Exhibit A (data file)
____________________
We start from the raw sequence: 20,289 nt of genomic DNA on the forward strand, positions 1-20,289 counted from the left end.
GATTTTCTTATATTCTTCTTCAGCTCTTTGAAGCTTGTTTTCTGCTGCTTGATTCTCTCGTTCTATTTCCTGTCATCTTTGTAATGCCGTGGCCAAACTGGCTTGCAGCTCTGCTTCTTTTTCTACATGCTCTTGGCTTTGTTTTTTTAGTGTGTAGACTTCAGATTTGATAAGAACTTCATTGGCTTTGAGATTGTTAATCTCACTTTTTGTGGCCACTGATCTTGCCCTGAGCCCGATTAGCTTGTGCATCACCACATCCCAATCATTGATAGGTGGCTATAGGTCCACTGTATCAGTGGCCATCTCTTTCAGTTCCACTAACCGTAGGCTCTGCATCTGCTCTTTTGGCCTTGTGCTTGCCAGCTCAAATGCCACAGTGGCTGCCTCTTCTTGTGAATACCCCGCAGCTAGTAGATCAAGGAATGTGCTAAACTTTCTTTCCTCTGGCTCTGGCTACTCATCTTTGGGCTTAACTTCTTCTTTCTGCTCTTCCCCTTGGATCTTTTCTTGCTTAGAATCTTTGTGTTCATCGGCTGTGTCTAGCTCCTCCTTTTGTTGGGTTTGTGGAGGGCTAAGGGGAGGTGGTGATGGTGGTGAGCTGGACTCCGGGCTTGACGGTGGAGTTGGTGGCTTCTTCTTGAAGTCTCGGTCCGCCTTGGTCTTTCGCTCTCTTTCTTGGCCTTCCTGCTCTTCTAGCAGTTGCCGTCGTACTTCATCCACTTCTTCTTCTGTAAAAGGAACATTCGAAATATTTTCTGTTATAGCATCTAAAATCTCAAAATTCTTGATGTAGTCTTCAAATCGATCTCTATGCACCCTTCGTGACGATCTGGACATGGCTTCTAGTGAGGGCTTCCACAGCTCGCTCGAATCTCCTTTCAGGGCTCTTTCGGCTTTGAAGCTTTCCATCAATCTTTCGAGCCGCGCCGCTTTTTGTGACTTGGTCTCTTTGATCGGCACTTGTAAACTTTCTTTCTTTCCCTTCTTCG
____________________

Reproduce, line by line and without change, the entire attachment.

We start from the raw sequence: 20,289 nt of genomic DNA on the forward strand, positions 1-20,289 counted from the left end.
GATTTTCTTATATTCTTCTTCAGCTCTTTGAAGCTTGTTTTCTGCTGCTTGATTCTCTCGTTCTATTTCCTGTCATCTTTGTAATGCCGTGGCCAAACTGGCTTGCAGCTCTGCTTCTTTTTCTACATGCTCTTGGCTTTGTTTTTTTAGTGTGTAGACTTCAGATTTGATAAGAACTTCATTGGCTTTGAGATTGTTAATCTCACTTTTTGTGGCCACTGATCTTGCCCTGAGCCCGATTAGCTTGTGCATCACCACATCCCAATCATTGATAGGTGGCTATAGGTCCACTGTATCAGTGGCCATCTCTTTCAGTTCCACTAACCGTAGGCTCTGCATCTGCTCTTTTGGCCTTGTGCTTGCCAGCTCAAATGCCACAGTGGCTGCCTCTTCTTGTGAATACCCCGCAGCTAGTAGATCAAGGAATGTGCTAAACTTTCTTTCCTCTGGCTCTGGCTACTCATCTTTGGGCTTAACTTCTTCTTTCTGCTCTTCCCCTTGGATCTTTTCTTGCTTAGAATCTTTGTGTTCATCGGCTGTGTCTAGCTCCTCCTTTTGTTGGGTTTGTGGAGGGCTAAGGGGAGGTGGTGATGGTGGTGAGCTGGACTCCGGGCTTGACGGTGGAGTTGGTGGCTTCTTCTTGAAGTCTCGGTCCGCCTTGGTCTTTCGCTCTCTTTCTTGGCCTTCCTGCTCTTCTAGCAGTTGCCGTCGTACTTCATCCACTTCTTCTTCTGTAAAAGGAACATTCGAAATATTTTCTGTTATAGCATCTAAAATCTCAAAATTCTTGATGTAGTCTTCAAATCGATCTCTATGCACCCTTCGTGACGATCTGGACATGGCTTCTAGTGAGGGCTTCCACAGCTCGCTCGAATCTCCTTTCAGGGCTCTTTCGGCTTTGAAGCTTTCCATCAATCTTTCGAGCCGCGCCGCTTTTTGTGACTTGGTCTCTTTGATCGGCACTTGTAAACTTTCTTTCTTTCCCTTCTTCG